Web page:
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Life is Short, Laundry is Eternal: A Review

First word? WOW! I’ve been wanting to read Scott‘s book since I first heard it was being published. It was on the wishlist I keep for when Ryan needs a gift idea or we just have a few extra bucks lying around for a “luxury” purchase (when did books become a luxury purchase? WHY DO I FEEL LIKE AN ADULT?!). Well, thanks to Tony and his #FreeShitFriday, I didn’t have to wait any longer. Tony had asked via Twitter what book about diabetes you’ve been wanting to read but haven’t. I immediately responded that Life is Short, Laundry is Eternal was A#1 on my “To Read” list (for all books really, not just ones about diabetes!) Well, by Tuesday my book had arrived (thanks again Tony – you are the best!) and while I was anxious to read it, I was in the middle of another book that I was enjoying (anyone else out there read The Celestra Series by Addison Moore? Loved Book 1. Will read book 2 soon. Would love opinions!) and honestly, I’ve had a terrible book hangover since I read Jodi Picoult’s “The Storyteller” in March. Well, it feels great to say I’ve read 2 books in a week and I think I’m back to stay on the reading train for awhile. With that said, I’d like to tell you all about how much I loved Scott’s book and why.

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I must start off by saying that this book will make you laugh out loud AND cry so be wary of where you read (if you care about such things. I don’t. Hence why everyone at the gym now thinks I’m a weirdo who cries and laughs while riding the stationary bike. Whatevs.). I was struck immediately by Scott’s honesty. He wasn’t scared to tackle any topic (sex, gender roles, how unprepared he felt for parenthood etc) and the love for his wife and his family was actually palpable.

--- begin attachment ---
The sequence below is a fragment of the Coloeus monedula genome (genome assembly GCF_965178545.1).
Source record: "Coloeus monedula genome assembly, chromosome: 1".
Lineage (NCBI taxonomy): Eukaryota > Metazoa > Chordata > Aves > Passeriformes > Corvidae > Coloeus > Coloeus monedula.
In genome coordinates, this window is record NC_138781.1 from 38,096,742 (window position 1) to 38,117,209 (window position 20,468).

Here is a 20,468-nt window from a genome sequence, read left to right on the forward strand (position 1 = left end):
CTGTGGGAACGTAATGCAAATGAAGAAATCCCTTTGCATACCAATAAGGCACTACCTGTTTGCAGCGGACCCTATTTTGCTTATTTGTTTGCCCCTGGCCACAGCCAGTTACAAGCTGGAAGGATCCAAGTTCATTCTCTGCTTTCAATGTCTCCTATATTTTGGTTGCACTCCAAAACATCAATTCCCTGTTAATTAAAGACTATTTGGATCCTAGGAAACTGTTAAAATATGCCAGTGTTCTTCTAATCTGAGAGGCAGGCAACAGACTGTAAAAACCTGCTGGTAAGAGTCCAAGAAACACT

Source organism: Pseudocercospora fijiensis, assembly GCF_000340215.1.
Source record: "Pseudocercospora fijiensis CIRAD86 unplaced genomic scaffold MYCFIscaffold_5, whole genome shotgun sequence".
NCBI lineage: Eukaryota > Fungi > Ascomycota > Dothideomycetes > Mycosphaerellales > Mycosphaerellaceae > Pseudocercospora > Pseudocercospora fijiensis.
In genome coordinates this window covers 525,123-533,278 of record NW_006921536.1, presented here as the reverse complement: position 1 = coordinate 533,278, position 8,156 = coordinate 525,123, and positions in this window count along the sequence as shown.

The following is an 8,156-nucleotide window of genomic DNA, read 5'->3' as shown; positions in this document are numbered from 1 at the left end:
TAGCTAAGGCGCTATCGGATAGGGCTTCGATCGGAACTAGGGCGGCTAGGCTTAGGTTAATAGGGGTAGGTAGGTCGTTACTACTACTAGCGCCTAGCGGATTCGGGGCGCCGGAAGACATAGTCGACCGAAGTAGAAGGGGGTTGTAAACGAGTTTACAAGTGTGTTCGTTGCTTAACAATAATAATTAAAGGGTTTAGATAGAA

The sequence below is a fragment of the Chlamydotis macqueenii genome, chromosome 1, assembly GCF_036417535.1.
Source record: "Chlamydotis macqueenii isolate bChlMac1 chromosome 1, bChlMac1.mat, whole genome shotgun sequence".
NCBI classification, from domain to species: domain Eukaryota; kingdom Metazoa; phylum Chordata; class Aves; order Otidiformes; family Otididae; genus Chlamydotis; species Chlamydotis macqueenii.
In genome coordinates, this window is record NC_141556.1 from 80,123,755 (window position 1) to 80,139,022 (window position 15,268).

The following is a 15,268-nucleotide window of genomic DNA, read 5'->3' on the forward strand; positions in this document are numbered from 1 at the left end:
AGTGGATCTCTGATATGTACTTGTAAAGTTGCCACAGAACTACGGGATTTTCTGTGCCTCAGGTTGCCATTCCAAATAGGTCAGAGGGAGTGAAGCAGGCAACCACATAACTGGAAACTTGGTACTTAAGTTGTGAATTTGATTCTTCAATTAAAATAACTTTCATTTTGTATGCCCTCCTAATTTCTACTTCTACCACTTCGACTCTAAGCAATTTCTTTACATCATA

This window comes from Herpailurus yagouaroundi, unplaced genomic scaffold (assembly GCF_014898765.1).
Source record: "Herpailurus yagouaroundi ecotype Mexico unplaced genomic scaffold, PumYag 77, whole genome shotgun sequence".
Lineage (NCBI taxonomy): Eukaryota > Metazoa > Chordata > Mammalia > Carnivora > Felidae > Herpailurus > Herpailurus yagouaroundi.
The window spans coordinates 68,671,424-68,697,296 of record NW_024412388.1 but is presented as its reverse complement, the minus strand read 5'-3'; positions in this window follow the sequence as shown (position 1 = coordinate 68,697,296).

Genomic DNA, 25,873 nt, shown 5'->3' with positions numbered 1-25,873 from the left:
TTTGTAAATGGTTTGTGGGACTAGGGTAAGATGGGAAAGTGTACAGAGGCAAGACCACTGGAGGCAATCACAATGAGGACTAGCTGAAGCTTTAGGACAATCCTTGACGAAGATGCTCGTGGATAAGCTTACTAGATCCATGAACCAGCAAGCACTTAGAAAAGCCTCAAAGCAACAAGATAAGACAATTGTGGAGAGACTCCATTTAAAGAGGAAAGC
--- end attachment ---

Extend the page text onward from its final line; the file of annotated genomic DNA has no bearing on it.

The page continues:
I loved Scott’s writing style. As I stated it was honest yet also educational and self deprecating. It was real. It was like having a conversation with a friend. For the first 75% of the book before diabetes enters the picture he talks about how we wooed his wife, how they got pregnant the first time, learning to be a parent and so on. But I loved reading about when he took Cole to Barack Obama’s inauguration or to the zoo to watch the lions feed. There was so much detail that not only could I picture it in my head, I could feel it my heart and it was almost as if those memories were my own due to their vividity. I was simply blown away by how amazingly talented of a writer he is.

Then Arden was diagnosed with diabetes. That’s when I cried. I cried for the fear and despair that Scott felt. I cried for a life that will never be “normal” for Arden. I cried for my own diagnosis. But I cheered when Scott  got blunt about diabetes. Instead of getting technical with medical terminology and acronyms (which is more or less the day to day conversational speech when you have a chronic illness), he made a simple comparison. He discussed how the one thing keeping his child alive was also the one thing that could take her life if the proper calculations aren’t made. I won’t lie, I try not to associate my mortality with diabetes. More or less because in order to survive I can’t constantly be thinking about how I’m dying every minute and instead I need to focus on caring for myself to the best of my abilities. He found a way to say to the world that diabetes sucks. And it’s scary. But you do what you have to do and you keep on keepin’ on. And I am so grateful for that. It not only changed my perspective a bit and will prevent me from downplaying the seriousness of my disease but it was more a giant lesson from the DOC that I am not alone.

So, if I can say one thing to anyone reading this blog right now, it’s get out and read this book. And then pass it on. It doesn’t matter if you do or don’t have children or if you do or don’t have diabetes. Everyone can take something away from this book. What are you waiting for? Get reading! Oh, and make sure to follow Scott AND Tony on Twitter! xo

Disclaimer: While I did not pay for this book, my opinions weren’t swayed by this fact. Nor were my opinions requested by Tony or Scott. Just so y’all know, I would’ve loved this book even I paid $100 for it.

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